Important Facts for OSSF Owners
What is an On-site Sewerage Facility?
On-site sewerage facilities (OSSF) consist of wastewater systems situated within property boundaries that treat the sewerage generated from the property and the land application area of the treated effluent.
OSSF include all types of wastewater treatment and land application, such as septic tanks, aerated wastewater treatment systems, biofilter systems, composting toilets, and activated sludge systems. These systems are required in areas not served by sewerage infrastructure.
Effective on-site treatment and land application achieves:
- Protection of public health and safety
- Maintenance and enhancement of environmental quality
- Maintenance and enhancement of community amenity
The property owner is responsible for ensuring maintenance is carried out on their system.
Council performs regulatory functions regarding new installations of OSSF, additions to existing systems, effluent run-off complaints, list of licensed service persons, site and soil evaluators and auditing and monitoring.
Site and Soil Evaluator
One of the important aspects of an on-site wastewater management system is the requirement for a thorough site and soil evaluation to be undertaken as part of the process of obtaining Council approval for effluent disposal within the property. It is essential for the evaluator to select the most suitable on-site effluent disposal facility for the property and engage best environmental practices to support his or her design. The quality of effluent from an OSSF is a key consideration to determine how sewerage effluent is to be controlled and disposed of within the property. Before lodging an application to install, extend or remove an OSSF with Council, it is recommended that the property owner consult with a site and soil evaluator to discuss the options available for effluent disposal within the property.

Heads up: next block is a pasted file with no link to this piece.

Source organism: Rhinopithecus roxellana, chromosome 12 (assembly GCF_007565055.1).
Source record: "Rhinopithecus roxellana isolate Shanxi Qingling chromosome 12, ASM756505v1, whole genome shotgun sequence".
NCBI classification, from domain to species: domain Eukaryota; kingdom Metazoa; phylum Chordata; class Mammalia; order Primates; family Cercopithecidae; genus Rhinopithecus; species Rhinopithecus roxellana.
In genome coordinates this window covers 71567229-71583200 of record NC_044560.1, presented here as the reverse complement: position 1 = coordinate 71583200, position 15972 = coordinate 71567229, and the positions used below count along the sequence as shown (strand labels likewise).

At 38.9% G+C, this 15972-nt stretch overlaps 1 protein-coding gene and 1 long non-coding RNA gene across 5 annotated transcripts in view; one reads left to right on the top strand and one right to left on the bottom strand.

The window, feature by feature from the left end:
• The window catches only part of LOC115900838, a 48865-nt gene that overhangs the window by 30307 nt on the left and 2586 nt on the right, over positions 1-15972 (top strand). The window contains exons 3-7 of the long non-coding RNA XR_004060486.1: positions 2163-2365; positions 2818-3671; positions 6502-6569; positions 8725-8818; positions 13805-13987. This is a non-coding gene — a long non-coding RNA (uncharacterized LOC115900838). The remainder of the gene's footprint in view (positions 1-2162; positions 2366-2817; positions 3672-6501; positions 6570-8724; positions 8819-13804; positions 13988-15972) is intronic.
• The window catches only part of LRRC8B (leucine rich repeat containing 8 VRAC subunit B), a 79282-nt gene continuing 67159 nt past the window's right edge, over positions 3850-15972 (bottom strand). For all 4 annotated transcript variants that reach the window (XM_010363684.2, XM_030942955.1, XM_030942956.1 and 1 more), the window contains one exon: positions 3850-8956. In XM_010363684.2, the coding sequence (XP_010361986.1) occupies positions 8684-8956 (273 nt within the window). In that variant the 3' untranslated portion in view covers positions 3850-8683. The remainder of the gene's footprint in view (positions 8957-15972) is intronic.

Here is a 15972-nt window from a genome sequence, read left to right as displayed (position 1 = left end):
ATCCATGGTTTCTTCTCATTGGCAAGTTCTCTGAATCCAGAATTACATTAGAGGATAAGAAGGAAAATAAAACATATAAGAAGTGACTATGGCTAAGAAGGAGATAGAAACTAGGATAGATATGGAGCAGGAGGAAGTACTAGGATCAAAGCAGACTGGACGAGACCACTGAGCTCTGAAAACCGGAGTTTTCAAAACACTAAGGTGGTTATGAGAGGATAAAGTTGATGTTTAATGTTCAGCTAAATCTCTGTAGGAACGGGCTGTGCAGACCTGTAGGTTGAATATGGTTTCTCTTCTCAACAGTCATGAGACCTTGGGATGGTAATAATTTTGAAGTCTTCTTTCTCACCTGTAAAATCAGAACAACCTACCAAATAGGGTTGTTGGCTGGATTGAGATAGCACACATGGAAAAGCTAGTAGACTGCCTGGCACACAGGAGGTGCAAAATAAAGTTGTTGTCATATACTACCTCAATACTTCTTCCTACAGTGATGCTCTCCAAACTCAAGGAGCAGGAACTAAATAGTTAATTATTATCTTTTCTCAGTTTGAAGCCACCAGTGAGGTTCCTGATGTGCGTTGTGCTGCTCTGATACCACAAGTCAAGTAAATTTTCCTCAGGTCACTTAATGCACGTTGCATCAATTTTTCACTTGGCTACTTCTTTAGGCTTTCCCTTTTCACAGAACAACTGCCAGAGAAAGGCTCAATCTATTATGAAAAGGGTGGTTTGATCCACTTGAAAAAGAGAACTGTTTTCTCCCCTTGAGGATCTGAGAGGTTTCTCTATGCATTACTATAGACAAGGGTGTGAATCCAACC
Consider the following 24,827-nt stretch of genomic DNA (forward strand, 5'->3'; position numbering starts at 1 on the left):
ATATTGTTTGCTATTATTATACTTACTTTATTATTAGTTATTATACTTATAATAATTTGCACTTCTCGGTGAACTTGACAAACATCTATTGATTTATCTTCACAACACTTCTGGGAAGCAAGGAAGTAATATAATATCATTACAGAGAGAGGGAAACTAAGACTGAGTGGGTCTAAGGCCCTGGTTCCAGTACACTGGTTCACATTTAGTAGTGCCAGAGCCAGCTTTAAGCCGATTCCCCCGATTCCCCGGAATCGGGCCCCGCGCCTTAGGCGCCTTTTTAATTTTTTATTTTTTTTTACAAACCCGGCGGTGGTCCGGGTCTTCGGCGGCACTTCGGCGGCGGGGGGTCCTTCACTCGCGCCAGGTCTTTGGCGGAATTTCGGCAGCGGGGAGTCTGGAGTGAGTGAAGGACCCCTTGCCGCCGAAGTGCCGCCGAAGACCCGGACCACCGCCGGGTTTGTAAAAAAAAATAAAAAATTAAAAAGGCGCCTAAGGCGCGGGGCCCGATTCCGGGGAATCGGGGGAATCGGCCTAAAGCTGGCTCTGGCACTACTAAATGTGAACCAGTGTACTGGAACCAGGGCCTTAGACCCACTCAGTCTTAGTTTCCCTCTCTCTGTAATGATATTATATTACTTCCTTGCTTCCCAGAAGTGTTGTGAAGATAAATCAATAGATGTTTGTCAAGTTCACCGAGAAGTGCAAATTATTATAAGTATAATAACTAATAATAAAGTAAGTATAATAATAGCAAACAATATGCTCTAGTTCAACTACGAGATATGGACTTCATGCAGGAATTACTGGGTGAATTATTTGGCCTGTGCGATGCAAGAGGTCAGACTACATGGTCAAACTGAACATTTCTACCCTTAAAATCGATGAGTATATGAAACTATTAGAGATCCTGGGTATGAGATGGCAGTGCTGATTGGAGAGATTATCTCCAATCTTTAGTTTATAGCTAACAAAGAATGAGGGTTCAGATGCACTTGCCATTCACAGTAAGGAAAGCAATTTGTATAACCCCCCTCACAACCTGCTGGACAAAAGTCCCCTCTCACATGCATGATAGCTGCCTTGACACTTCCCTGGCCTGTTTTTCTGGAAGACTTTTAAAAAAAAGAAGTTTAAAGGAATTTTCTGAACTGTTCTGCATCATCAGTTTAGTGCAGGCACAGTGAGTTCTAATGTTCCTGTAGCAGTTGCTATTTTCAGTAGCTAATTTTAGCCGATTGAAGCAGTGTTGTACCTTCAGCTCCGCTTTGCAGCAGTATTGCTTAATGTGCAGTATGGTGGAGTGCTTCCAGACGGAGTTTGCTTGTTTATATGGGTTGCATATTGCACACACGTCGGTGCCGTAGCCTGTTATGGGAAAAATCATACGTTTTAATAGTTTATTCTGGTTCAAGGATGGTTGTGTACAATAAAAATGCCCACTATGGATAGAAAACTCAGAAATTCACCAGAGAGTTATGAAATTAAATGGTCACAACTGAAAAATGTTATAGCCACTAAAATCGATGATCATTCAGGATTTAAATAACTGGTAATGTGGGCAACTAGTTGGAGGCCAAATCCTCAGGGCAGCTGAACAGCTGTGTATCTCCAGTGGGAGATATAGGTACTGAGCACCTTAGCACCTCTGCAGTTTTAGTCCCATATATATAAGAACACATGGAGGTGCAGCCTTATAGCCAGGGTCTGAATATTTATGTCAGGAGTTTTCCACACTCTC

Following the installation of a wastewater treatment plant, the manufacturer of the plant is to certify that the facility conforms to design requirements and specifications and that such equipment has been installed and commissioned in accordance with manufacturer’s instructions.
Risk and Benefits
Poorly operated and maintained facilities can pose a high risk to public health and have the potential to create extensive environmental harm. However, owners of properly maintained systems benefits from more efficient systems with a longer life, increased property values, reduced health risk and improved environmental quality.
Compliance with the Plumbing & Drainage Act 2002, subordinate legislation, QLD Plumbing & Wastewater Code, AS/NZS 1546 and AS/NZS 1547.
Maintaining Your System
Maintenance requirements differ depending on the type of system you have. State legislation require that aerobic wastewater treatment plants be serviced every three months and aerobic sand filter treatment systems annually. A licensed service agent must be engaged by the property owner to carry out the maintenance and to advise Council of the performance of your system. Service agents will normally conduct the following:
- Maintenance to mechanical equipment
- Check accumulated sludge levels
- Check irrigation system operation
- Add chlorine and check operation of the disinfection system
- Removal of sludge and scum from the clarifier/final chamber
De-sludging Your System
Periodic removal of accumulated sludge and scum from the primary treatment section of your OSSF is required to be carried out by a licensed waste contractor.
Be a Good Neighbour
Effluent must be disposed of within the boundaries of the property from which it was generated. It is an offence to dispose of effluent run-off or spray drift onto adjoining properties.
OSSF Service Agents
For a full list a service agents, search the yellow pages under “Waste water & sewerage treatment”.
OSSF Approved Systems
For a list of approved systems go to Queensland Government Department of Housing and Public Works website or contact them on 13 74 68.